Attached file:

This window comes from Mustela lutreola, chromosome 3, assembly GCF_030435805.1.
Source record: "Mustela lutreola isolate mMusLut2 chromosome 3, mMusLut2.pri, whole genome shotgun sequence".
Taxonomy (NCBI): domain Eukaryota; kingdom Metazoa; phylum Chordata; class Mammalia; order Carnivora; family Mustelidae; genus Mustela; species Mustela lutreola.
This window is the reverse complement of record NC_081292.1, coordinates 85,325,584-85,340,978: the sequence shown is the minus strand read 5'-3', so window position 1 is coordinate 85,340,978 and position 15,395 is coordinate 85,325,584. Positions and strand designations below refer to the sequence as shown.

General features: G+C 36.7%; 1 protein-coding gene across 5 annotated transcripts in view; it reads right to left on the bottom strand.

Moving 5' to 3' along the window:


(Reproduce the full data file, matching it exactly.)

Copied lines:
This window comes from Mustela lutreola, chromosome 3, assembly GCF_030435805.1.
Source record: "Mustela lutreola isolate mMusLut2 chromosome 3, mMusLut2.pri, whole genome shotgun sequence".
Taxonomy (NCBI): domain Eukaryota; kingdom Metazoa; phylum Chordata; class Mammalia; order Carnivora; family Mustelidae; genus Mustela; species Mustela lutreola.
This window is the reverse complement of record NC_081292.1, coordinates 85,325,584-85,340,978: the sequence shown is the minus strand read 5'-3', so window position 1 is coordinate 85,340,978 and position 15,395 is coordinate 85,325,584. Positions and strand designations below refer to the sequence as shown.

General features: G+C 36.7%; 1 protein-coding gene across 5 annotated transcripts in view; it reads right to left on the bottom strand.

Moving 5' to 3' along the window: